If a Cambodian couple decides to have a more traditionally Khmer ceremony, one of the most important aspects is the ritual music. Four songs — Phat Cheay, Kang Saeuy, Bangvel Po Pil, Bay Khon Chang Dai — are played at different points during the wedding festivities; while specific songs also accompany the wedding march and the presentation of the dowry.
While the gifts are being arranged in front of the couple, three songs are traditionally played. The first tells the story of how the groom and his family journeyed to the bride to present her with elaborate arrays of fruits, pastries, meats, and even desserts on the wedding day. The next song accompanies the official presentation of the dowry while celebrating and sealing the relationships between everyone who had a hand in bringing the couple together: friends, families, and matchmakers alike! The final song of the dowry presentation is the giving of the betel nut to parents of both the bride and the groom. Often, the nut is chewed to represent the sealing of the two families. Afterwards, both sets of parents ask for blessings and happiness to be bestowed upon their children.
After the presentation of the dowry, the couple will have a traditional breakfast of fruits and porridge while folk songs are played to keep guests entertained. (Guests can only begin eating once the couple has finished their meal.) In strictly traditional Khmer weddings, a hair-cutting ceremony will also take place. Far from solemn, the hair-cutting is a lively and jovial affair, sometimes with elements of comedy incorporated. Depending on the couple’s wishes, today the haircut can be real or mimed. The first person to cut the hair of the groom is the mother, then the elders — but all retrieve small golden or silver rings from the hair (usually placed there previously by a priest) to signify prosperity in their lives together.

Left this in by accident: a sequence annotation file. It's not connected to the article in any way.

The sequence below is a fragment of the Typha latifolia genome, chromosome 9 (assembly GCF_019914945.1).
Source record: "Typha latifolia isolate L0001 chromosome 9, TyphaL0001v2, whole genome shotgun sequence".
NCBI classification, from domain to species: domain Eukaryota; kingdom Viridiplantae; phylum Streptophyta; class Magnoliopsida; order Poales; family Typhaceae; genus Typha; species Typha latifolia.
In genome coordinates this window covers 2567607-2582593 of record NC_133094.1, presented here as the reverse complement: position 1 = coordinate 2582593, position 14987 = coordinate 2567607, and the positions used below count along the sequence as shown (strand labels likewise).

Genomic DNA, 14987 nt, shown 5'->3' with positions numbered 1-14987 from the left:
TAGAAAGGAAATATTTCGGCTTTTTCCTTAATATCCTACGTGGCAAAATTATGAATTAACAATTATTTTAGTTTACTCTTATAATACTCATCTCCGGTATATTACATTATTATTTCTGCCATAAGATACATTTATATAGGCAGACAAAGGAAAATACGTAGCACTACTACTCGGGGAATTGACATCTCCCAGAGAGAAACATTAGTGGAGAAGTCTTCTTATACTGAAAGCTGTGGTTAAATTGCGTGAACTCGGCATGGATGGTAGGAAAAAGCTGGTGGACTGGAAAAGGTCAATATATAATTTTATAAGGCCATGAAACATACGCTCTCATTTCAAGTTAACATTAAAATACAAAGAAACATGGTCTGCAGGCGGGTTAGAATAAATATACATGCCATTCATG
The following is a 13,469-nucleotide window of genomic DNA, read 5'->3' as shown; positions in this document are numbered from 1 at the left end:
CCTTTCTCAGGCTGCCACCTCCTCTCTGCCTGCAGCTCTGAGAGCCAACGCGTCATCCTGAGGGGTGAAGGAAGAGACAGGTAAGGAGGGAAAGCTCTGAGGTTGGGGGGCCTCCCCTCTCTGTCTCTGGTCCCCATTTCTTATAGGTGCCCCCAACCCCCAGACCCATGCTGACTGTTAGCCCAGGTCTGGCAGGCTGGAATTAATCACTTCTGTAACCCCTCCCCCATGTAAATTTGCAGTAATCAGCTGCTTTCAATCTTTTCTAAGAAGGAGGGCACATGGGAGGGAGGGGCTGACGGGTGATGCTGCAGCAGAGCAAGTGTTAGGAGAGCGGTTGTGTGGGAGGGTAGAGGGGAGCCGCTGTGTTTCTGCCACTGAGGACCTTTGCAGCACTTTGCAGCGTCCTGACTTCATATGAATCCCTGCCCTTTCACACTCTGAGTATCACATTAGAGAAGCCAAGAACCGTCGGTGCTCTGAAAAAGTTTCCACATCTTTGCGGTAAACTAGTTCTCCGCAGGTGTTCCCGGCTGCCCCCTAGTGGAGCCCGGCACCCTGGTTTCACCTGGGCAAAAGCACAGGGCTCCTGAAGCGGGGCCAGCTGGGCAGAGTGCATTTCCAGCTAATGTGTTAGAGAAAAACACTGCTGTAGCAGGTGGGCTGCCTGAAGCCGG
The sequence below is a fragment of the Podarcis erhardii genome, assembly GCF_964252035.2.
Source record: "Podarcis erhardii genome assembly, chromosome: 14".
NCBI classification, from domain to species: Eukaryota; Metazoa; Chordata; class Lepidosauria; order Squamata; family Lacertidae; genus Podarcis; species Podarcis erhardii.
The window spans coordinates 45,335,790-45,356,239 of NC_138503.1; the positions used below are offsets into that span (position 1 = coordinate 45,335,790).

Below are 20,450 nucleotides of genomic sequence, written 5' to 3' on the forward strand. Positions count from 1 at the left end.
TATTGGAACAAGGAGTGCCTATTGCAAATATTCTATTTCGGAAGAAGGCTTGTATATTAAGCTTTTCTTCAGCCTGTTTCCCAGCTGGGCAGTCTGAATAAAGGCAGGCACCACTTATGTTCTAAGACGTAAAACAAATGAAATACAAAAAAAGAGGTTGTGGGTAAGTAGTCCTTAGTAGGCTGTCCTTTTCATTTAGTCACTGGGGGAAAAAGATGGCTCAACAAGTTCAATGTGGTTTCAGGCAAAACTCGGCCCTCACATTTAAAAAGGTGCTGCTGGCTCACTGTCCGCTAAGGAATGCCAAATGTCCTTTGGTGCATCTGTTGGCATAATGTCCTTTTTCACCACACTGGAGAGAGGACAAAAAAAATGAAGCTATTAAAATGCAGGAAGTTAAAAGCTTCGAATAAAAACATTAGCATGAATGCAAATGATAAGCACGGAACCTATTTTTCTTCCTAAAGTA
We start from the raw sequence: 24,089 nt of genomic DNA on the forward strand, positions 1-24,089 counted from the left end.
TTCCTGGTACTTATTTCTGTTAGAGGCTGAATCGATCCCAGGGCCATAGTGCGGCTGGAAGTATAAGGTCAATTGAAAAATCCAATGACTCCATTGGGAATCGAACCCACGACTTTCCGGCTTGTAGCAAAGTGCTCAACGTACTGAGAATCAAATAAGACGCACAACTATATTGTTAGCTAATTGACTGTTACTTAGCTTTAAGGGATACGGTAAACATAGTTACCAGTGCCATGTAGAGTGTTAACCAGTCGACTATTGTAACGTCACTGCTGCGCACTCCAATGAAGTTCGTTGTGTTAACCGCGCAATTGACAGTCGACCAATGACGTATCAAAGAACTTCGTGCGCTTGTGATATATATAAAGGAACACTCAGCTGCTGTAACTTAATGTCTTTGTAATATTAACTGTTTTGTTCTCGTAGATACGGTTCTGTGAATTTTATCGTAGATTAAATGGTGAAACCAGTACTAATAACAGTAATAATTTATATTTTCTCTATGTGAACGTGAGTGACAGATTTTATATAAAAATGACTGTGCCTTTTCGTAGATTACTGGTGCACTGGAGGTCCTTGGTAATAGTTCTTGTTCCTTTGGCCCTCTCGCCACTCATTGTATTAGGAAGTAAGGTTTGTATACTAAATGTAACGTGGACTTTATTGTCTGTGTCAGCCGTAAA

After the haircutting ceremony, the traditional foot-washing (simplified today as the bride spraying the groom’s feet with perfume) ritual takes place, followed by one of the most important aspects of a Khmer wedding: the traditional hand-fasting. The priest will clasp the couple’s hands together and begin chanting, followed by a blessing from the parents. Next, the couple’s hands are placed on a pillow, and a sword is placed on the palms. (There are many different methods of laying the sword, see below.) The parents, then other relatives and guests, of the couple tie strands of red thread to the left hands of the couple and sprinkle drops of water across the palms.
Afterwards, relatives gift the couple with rings, necklaces, blessings, advice, and prayers to the couple while onlookers cheer and a gong is struck. Three candles, lit by priests, are then circulated among other married couples, who wave their hands across the flames and pass the candles along to the next couple. This process, commonly called the Seven Circles of Fire, is repeated seven times, as priests shower the couples in palm flowers.
While the Seven Circles of Fire ritual takes place, four songs are traditionally performed. First, the Phat Cheay is played while the bride and her bridesmaids are led into the pairing ceremony. Then, the Kang Saeuy tune is played while gifts and blessings are offered and solicited from ancestors and deceased relatives. Thirdly, the Bangvel Po Pil song is played while the Seven Circles of Fire ritual is actually taking place and making the seven rounds throughout the room. It is believed that the smoke from the candles will protect the couple from evil spirits, and elders guide the smoke towards the bride and groom to ensure their safety. The final song in the ceremony is the Bay Khom Chang Dai, which is played while the couples wrists are tied together. To listen to the Bay Khom Chang Dai, watch the video below.
To close the official ceremony, a sumptuous dinner is served to the couple and their guests, with dancing and celebrating continuing until late into the evening.